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A Letter from a Gentleman [David Hume]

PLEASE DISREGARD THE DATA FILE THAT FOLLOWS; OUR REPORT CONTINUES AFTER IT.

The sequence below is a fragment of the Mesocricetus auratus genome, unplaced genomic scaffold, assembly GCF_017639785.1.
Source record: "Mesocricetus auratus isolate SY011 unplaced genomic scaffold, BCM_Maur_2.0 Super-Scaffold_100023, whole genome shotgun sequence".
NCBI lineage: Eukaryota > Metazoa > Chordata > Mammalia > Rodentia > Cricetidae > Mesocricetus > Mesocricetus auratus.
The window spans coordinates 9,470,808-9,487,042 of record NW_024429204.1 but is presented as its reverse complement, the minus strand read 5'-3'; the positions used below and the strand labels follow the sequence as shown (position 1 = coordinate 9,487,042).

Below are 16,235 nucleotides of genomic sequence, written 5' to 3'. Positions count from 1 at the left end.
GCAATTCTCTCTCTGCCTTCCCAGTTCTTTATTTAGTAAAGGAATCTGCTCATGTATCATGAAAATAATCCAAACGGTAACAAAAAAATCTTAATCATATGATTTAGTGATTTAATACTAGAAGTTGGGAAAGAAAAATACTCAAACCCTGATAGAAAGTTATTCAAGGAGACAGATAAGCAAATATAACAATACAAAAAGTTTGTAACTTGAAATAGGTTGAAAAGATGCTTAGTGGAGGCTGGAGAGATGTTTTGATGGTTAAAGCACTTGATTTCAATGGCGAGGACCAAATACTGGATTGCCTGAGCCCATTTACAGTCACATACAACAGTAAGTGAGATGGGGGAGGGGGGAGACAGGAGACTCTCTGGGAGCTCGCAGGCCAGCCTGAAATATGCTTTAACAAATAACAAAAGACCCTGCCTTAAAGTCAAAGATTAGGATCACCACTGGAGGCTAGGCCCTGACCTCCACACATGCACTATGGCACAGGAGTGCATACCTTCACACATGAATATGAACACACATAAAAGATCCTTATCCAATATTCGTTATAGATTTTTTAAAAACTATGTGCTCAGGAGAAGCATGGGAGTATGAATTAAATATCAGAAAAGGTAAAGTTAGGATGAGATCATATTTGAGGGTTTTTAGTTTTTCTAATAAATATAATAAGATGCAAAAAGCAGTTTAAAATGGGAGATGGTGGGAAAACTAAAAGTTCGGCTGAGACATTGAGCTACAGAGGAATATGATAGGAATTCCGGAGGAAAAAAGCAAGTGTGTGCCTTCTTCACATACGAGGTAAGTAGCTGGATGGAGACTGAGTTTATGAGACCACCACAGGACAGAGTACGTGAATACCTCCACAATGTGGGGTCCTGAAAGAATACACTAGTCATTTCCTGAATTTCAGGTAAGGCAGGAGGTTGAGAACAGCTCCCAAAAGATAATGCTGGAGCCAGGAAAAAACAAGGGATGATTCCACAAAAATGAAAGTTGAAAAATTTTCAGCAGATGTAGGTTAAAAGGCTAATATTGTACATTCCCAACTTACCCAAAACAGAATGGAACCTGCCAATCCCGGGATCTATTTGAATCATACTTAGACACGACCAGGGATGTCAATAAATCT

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The position was to be vacated by John Pringle, and the leading candidates were Hume and William Cleghorn. The Edinburgh Town Council was responsible for electing a replacement; consequently, politics was a key factor in the decision. Loyalties were drawn chiefly along the two key political party lines: the Argathelians (Hume's party), and the Squadrones (Cleghorn's party). Pringle, a Squadrone, procrastinated in stepping down, thus allowing the Squadrones to unify their opposition to Hume by condemning his anti-religious writings. Chief among the religious critics was clergyman William Wishart (d. 1752), the Principal of the University of Edinburgh. Although Wishart was an Argathelian, his dislike of Hume's philosophy rose above political allegiance; it is also relevant that Wishart too sought the position for which Hume was applying. Lists of allegedly dangerous propositions from Hume's Treatise circulated, presumably penned by Wishart.